The Power of the Autistic Stim

A clear glass overflowing with dark-colored, fizzy soda being poured from above. Plain black background.
Credit: Shutterstock/Happy Rich Studio

The sensation feels like fountain soda under my skin. It starts in my shoulders and, by the time it has traveled to my elbows, I’m already moving. My hands become a blur. Loose at the wrists, they move back-and-forth, up-and-down in wide, swooping arcs. After a moment, my arms are still again. The fizz subsides…I exhale.

Be it the hand-flapping frenzy, the rhythmic bounce, the head-bang, or the monotonous hum, the Autistic stim is a vehicle for power. It has a natural and immeasurable value, because to stim is to self-regulate, emote, communicate, or otherwise express. My own stimming can be reactive, reflexive, and both consciously and unconsciously engaged. Yet, it is largely dismissed as a meaningless display of abnormality by those outside neurodiverse circles. Wider non-Autistic society doesn’t understand the essence of the stim. People stare, people mock. And still, I would never trade the ways I feel for neurotypicality.

The environments of most non-Autistic spaces are often too loud, too fast, and too tiring for people with brains like mine. Overhead lights buzz and flicker. The seams in my clothing press and squirm relentlessly against my skin. Crowds of people feel like swarms of giant, hulking insects. Everything is vivid and deeply textured and moving. Stimming switches open the pressure release valve. Stimming is the desperate breath of fresh air.

As an Autistic person, my stims are political. People who jump, flap, and hum like I do may be dismissed as non-persons solely on the basis of our non-normative movement. In the hivemind of an ableist society, humanity becomes conditional. We are called to stand, sit, speak, and move our bodies in particular ways, lest our personhood be called into question or revoked.

So, I often behave neurotypically at great personal cost to my wellbeing, for my own safety. The exhaustion born out of masking my Autisticness eats away at my energy and leaves me feeling false. Still, people remark that I do not “seem” Autistic. I swallow this backwards praise like a poison. I’ve concluded that if I do not “seem” Autistic to someone, it is because that person does not know enough about Autism. Or it is because I simply do not feel like I can be myself when I’m around them. It is not a compliment to be assumed allistic; it is an ignorant testament to a normativity that kills, and not always from the inside out. Sometimes that death is external. For many of the most marginalized of us, that death is literal.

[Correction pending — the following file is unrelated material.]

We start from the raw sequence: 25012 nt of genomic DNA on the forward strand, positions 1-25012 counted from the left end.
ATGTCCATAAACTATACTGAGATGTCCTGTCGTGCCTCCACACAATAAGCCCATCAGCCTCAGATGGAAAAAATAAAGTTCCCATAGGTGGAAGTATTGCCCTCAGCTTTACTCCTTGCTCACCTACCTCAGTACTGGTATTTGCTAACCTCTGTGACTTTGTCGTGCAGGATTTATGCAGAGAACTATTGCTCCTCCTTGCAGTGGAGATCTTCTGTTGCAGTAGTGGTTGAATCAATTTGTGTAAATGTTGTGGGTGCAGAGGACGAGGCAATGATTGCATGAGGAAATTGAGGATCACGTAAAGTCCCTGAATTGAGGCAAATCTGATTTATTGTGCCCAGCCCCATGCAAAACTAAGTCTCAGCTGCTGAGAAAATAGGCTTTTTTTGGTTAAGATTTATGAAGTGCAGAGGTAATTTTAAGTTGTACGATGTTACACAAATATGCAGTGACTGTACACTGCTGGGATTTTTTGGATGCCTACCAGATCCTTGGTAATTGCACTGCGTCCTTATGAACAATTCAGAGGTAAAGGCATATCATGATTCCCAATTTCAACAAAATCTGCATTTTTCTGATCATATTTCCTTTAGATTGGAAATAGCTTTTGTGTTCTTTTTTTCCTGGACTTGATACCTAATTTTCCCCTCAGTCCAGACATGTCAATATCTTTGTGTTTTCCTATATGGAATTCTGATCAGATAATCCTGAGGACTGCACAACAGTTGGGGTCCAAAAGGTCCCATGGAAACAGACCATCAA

It is impossible to divorce my Autism from other aspects of my being. Autism exists not as its own isolated identity, but through and within Autistic people—many of whom are marginalized (or privileged) on other axes in addition to Autisticness. My disabilities do not in any way put a dent in my privilege as a white person, for example. When I stim in public, statistically I am much less likely to be apprehended by police or suffer other violence, simply because I’m white. In our world, Black, Native, and Brown Autistics experience racist ableism; I do not. It is unsafe for many BIPOC Autistics to unmask and stim freely. Autistic liberation from ableism must not demand, in our current climate, that every masked Autistic person unmask their traits. That is the end goal, but we must live in the present. For Autistic liberation to occur, however,  it must happen in tandem with liberation for Black, Brown, and Indigenous peoples. We should all have the freedom to wield the power within us.

My stims are power I hold deep within my flesh. When I stim, my movements may signal otherness or oddity to the neurotypical behind me in the checkout line. However, to me, they symbolize self-granted permission to be in my body-mind the way that it is. I wish desperately for this form of autonomous existence, both for myself and for all Autistics. I long for Autistic voices—however they manifest—to be paid the right, deserved kind of attention. I hope that someday soon every Autistic person will grow up knowing the collective history and culture of our people. I want all Autistics to feel empowered to embrace the stim as a thing of beauty and strength. In a world that stares down at us, to stim without apology is to stare back.

 

Devin S. Turk (they/he) is a poet, essayist, and visual artist creating from personal experience about Autism, transness, and Madness in the Mid-Atlantic United States, often with a cat in their lap.  Their poetry is published in Short Edition’s quarterly review, Short Circuit. You can find them on Twitter.

 

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